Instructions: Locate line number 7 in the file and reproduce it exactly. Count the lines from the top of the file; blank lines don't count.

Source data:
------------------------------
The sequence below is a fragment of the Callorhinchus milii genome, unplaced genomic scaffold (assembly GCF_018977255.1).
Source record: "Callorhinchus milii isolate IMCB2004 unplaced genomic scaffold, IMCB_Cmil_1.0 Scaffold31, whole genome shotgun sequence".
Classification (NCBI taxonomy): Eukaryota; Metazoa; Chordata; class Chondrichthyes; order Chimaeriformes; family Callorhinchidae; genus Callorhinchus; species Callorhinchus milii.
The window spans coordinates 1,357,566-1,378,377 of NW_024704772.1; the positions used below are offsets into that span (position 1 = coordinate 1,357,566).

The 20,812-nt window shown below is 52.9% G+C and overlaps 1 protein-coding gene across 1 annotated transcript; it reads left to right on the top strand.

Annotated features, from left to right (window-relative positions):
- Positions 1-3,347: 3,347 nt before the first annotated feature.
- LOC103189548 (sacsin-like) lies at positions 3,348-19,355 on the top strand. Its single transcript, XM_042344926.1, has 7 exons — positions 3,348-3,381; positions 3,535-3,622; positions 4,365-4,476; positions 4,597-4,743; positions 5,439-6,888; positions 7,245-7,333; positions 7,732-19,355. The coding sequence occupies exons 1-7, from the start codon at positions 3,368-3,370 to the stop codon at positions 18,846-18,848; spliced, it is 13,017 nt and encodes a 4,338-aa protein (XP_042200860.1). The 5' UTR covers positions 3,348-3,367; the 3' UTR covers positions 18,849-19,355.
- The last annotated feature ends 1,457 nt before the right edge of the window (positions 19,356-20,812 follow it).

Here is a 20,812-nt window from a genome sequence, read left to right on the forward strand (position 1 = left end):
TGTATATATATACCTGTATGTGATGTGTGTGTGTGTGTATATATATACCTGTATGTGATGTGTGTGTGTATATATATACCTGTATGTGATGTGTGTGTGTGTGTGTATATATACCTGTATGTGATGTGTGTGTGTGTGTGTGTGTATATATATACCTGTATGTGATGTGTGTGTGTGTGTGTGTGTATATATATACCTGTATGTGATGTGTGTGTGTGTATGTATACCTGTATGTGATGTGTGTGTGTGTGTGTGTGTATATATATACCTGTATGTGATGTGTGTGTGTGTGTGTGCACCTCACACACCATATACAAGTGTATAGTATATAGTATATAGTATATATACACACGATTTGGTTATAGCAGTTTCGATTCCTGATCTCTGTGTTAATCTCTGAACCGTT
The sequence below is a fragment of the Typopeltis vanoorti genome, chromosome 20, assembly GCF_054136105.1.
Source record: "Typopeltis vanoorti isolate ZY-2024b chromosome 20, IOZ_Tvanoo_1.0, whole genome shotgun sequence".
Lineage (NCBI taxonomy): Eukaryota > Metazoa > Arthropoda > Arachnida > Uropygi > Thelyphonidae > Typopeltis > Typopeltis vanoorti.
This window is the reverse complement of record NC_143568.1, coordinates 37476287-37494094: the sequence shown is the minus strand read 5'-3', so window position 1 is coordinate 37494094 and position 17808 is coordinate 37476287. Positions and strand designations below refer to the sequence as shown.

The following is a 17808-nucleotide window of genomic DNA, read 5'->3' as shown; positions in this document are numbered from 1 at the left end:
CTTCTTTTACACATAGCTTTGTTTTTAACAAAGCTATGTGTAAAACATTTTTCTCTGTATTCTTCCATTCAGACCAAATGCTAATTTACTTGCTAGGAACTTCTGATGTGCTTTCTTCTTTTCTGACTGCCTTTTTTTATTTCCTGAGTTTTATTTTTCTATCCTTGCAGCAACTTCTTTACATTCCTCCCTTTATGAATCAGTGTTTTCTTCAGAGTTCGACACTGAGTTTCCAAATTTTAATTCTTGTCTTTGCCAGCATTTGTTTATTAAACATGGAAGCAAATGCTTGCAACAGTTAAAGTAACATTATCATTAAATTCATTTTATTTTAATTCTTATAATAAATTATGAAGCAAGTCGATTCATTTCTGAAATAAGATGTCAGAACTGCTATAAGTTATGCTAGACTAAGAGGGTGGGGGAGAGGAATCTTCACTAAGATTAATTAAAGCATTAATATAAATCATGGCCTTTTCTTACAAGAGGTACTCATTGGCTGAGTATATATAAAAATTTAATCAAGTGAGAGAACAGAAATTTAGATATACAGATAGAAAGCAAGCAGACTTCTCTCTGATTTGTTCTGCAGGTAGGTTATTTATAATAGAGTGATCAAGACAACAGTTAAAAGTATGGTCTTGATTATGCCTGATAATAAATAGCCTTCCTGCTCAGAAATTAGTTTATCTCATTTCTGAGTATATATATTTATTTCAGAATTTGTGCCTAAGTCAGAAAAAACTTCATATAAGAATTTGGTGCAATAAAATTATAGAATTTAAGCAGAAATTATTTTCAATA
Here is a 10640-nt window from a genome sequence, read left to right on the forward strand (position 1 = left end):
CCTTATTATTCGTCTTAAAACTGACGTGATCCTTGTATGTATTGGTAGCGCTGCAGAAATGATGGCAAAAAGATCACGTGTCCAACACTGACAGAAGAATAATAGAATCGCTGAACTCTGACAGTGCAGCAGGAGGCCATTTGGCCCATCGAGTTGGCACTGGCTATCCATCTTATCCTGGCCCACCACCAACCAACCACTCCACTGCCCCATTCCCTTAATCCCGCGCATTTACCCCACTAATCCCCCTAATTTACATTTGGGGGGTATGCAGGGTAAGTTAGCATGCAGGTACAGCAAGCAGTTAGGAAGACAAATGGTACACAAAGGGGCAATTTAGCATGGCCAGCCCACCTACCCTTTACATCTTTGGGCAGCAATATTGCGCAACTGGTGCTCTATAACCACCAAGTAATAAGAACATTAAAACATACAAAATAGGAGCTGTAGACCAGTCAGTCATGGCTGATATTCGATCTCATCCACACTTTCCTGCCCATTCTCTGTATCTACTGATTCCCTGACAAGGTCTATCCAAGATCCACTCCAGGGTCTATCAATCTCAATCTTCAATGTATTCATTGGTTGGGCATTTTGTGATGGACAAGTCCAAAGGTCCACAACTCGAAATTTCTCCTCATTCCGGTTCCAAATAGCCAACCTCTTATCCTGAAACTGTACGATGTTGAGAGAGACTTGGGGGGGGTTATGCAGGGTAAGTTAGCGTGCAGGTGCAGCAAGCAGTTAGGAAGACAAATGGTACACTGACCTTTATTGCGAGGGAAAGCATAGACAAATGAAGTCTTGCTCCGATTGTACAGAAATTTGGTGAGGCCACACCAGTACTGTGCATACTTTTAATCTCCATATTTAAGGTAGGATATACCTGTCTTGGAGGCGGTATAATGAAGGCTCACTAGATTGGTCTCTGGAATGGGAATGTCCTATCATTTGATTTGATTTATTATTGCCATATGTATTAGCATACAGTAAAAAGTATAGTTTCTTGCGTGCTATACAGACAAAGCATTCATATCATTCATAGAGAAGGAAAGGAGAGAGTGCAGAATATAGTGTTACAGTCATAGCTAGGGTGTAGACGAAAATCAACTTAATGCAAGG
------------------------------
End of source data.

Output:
- Positions 1-3,347: 3,347 nt before the first annotated feature.